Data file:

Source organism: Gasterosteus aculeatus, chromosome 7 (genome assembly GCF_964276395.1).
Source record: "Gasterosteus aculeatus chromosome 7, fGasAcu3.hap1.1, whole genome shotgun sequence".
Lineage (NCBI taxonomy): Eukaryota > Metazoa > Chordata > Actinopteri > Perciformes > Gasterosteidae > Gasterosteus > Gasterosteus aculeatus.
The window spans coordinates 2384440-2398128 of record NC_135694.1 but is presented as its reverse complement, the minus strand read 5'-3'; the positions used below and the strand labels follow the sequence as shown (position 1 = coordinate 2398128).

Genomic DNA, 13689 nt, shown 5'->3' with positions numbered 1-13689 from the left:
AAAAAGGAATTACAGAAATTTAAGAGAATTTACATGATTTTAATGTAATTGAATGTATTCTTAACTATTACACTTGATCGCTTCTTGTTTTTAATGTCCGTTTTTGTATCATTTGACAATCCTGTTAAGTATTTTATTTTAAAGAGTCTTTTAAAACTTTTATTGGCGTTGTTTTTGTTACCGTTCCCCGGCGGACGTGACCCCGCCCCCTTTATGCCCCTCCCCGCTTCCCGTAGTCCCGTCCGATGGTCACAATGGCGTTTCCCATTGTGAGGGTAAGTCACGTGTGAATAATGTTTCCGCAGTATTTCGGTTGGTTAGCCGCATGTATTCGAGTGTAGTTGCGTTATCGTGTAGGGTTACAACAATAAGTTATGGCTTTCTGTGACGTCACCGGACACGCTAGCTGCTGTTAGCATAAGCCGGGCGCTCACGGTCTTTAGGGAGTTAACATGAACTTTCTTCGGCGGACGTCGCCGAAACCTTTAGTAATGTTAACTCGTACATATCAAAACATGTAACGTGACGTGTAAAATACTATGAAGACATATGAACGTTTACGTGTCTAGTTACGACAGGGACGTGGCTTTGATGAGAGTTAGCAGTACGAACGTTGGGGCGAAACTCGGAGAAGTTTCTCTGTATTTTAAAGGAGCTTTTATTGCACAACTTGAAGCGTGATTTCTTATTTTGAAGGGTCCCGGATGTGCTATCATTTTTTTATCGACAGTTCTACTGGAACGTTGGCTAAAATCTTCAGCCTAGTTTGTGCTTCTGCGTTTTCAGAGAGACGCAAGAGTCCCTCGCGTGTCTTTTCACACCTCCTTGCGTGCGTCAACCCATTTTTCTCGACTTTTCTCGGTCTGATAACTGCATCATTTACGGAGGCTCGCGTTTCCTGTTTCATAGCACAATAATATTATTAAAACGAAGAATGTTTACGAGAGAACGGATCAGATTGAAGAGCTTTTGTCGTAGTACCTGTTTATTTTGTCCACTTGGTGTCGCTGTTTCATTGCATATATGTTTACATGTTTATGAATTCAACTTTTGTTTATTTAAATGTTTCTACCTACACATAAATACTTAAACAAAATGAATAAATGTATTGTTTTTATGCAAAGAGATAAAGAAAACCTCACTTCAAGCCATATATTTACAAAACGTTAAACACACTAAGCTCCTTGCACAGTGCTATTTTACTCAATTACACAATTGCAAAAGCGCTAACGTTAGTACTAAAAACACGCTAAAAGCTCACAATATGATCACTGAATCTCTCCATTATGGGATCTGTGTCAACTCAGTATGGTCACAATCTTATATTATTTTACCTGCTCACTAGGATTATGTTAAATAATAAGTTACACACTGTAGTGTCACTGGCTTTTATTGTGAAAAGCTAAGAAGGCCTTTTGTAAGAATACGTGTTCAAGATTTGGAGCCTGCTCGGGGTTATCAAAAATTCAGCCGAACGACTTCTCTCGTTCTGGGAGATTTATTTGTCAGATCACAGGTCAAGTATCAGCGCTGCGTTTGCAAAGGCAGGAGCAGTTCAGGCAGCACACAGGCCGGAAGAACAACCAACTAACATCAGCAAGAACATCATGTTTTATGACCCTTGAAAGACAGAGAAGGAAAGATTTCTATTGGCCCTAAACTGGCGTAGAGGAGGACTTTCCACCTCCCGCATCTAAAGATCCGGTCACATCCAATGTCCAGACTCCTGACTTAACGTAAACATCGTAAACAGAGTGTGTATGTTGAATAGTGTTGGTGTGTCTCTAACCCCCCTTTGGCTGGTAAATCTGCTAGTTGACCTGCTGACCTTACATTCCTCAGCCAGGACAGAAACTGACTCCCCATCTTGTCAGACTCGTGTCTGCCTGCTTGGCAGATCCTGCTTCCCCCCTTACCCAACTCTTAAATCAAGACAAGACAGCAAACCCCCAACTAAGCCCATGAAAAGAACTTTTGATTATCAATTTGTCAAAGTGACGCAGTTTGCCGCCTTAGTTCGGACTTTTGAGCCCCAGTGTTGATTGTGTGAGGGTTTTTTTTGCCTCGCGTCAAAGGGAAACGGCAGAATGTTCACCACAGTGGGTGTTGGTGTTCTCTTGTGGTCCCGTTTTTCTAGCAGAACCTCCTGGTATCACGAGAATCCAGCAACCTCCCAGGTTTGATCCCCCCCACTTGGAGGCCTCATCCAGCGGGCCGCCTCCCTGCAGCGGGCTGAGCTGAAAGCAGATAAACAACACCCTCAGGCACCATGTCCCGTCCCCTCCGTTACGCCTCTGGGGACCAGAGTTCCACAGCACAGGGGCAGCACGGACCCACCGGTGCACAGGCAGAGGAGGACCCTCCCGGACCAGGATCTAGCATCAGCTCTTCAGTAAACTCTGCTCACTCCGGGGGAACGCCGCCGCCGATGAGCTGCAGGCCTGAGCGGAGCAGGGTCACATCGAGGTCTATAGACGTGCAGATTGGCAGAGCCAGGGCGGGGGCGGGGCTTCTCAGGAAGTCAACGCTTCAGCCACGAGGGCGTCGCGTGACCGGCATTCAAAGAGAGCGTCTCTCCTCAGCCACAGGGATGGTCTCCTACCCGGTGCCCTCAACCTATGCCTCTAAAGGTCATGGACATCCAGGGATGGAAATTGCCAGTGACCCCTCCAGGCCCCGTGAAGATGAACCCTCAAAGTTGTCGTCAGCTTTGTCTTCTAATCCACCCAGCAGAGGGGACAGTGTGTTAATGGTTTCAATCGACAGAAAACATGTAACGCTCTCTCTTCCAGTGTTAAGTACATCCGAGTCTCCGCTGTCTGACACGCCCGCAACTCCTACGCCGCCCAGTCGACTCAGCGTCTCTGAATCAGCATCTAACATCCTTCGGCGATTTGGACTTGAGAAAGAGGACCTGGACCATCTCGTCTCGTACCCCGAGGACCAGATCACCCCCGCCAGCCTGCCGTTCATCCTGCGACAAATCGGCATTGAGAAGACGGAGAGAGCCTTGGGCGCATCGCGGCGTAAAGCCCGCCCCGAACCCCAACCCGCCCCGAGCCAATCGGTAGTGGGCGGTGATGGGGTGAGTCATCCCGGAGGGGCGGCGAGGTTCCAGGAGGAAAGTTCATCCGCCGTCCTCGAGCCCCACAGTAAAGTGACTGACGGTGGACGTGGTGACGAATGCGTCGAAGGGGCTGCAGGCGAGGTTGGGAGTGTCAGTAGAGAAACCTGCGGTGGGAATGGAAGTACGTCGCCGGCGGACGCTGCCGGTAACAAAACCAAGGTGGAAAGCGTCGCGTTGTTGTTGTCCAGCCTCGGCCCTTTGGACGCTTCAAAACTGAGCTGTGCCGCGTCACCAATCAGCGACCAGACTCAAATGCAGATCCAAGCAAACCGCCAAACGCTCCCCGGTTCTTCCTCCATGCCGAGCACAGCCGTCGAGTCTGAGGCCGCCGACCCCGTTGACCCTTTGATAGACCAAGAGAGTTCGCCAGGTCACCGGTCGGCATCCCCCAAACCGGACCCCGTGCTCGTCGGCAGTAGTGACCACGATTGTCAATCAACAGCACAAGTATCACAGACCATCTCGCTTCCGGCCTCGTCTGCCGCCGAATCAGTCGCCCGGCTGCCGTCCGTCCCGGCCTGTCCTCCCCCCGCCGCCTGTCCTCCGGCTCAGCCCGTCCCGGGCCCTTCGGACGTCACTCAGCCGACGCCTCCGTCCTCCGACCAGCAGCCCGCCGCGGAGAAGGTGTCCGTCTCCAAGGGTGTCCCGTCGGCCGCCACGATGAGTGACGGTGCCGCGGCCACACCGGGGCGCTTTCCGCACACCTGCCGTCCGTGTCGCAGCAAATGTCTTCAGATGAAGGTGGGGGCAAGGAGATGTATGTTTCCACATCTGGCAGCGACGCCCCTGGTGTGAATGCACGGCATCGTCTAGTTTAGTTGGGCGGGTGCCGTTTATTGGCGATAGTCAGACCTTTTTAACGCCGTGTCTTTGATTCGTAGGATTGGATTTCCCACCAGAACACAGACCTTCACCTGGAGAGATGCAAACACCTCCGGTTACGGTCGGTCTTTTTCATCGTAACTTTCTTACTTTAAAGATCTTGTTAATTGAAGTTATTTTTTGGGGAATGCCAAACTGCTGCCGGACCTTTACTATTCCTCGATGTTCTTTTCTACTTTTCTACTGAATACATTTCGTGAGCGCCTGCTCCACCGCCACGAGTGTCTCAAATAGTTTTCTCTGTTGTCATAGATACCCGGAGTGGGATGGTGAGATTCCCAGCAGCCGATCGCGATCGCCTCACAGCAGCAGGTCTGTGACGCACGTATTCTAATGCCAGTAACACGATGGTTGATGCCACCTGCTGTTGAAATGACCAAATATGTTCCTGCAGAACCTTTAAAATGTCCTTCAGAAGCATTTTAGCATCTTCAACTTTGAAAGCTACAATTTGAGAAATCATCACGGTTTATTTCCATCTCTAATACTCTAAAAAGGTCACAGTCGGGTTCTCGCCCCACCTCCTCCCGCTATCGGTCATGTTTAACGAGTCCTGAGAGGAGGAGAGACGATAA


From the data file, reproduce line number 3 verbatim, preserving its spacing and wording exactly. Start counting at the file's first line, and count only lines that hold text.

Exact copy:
Lineage (NCBI taxonomy): Eukaryota > Metazoa > Chordata > Actinopteri > Perciformes > Gasterosteidae > Gasterosteus > Gasterosteus aculeatus.